Though you might think Forrest operates from some vantage point removed from the essence of motorsports, he supports and is involved with the newly-founded Green Racing Initiative (referenced in the January issue of CT) and brought his enthusiast-level skills into the engine dyno room at Mast Motorsports last November to help grind out the initial test data you'll see next month. He has clearly demonstrated he's an automotive enthusiast who believes that the passion, drive, and talent found in the motorsports community can become a serious contributor to the development of sustainable energy for our country. Hear what he has to say.
Being involved with this project for a short period of time has proved to be one of the most rewarding undertakings in my professional career. The first engine test session was an all-hands-on-deck, roll-up-the-sleeves, and get-it-done event. There was a lot of focus, extremely long hours, yet not a single complaint generously fueled by seemingly never-ending cans of energy drinks and cups of coffee.
From my perspective, one of the most amazing aspects to the project is the passion that surrounds it. Everyone involved has donated their time, resources, and services without asking for anything in return. Examples of this are the test cell time and expertise provided by Mast Motorsports, the equipment and experience from Sensors, Inc. who supplied emissions testing equipment and actually drove from Southeast Michigan to Eastern Texas to the Circle Track staff on site to lend guidance for the tests. Then you need to factor in participation by Random Technologies, Quick Fuel Technology, Holley, and the fuels supplied by VP Fuels. At this level of participation, I can say that everyone involved feels they belong to something special to the extent this project could be the beginning of something that has global impact.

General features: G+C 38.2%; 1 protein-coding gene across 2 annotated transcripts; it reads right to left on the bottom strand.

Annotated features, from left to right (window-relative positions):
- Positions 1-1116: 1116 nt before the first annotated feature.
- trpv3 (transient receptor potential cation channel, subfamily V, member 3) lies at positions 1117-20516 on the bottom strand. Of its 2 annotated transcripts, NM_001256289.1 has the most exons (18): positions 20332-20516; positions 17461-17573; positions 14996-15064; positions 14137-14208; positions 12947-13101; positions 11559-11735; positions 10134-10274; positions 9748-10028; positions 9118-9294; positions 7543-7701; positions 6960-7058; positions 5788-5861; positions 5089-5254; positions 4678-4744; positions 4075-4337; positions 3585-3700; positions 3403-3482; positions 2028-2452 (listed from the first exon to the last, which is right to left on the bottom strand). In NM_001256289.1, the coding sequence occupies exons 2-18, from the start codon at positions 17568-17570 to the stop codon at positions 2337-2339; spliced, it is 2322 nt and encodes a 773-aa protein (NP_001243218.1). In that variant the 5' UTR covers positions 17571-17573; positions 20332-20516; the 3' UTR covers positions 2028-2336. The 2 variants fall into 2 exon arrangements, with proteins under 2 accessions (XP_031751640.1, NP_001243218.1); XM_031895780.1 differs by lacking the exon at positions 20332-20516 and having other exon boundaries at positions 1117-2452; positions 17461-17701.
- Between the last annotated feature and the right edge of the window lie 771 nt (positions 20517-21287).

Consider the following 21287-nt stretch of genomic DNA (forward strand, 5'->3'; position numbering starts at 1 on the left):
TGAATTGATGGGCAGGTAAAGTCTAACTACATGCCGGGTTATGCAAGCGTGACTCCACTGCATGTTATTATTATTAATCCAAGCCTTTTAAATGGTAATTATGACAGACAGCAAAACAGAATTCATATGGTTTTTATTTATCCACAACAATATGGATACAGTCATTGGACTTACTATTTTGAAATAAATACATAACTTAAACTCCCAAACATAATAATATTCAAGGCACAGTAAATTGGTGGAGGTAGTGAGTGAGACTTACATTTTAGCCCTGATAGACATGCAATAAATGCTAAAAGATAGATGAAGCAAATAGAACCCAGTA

In fact, the racing community may play a larger role than ever before outside its immediate boundaries. What ultimately may be gained from this is an independent and sustainable future not only for the racing community, but an example that sets a course for the rest of our country. Ultimately, all of us involved understand we are doing this for the future of racing and our passion for its growth including the well-being of our country.
To frame the importance of what we are undertaking, the United States currently consumes 20-plus million barrels of oil per day. Out of this, approximately 65 percent must be imported1. This rate of consumption is a quarter of the world's total of just over 80 million barrels per day! Out of every barrel of oil we consume, 70 percent is used for transportation. To put all of this in perspective, the current proved petroleum reserves of the world are approximately 1,239 to 1,342 billion barrels of oil2. At the current global consumption of more than 80 million barrels a day (30 billion barrels per year with a consumption rate that is anticipated to grow 2 percent annually by 2035)3, the known reserves would be depleted in just over 30 years.
So what could racing possibly do to help solve such a sobering reality? Perhaps more than any of us might imagine. For example, as this project continues, we will be demonstrating and openly publishing results to the circle track racing community regarding the performance and cost benefits from using alcohol-based fuels. Early results from the E85 testing session have shown tremendous potential.
If we could imagine a fuel that is not only domestically generated and renewable but superior in power and cost effective to the racer, one of the greatest environmental obstacles to racing will have been effectively removed from debate.
Part of our test protocol requires us to switch from carburetion to fuel injection. Here J
One big question was what effect would catalytic converters have on both power and emissio
Horace Mast (in hat), founder of Mast Motorsports, made more than 60 separate dyno pulls o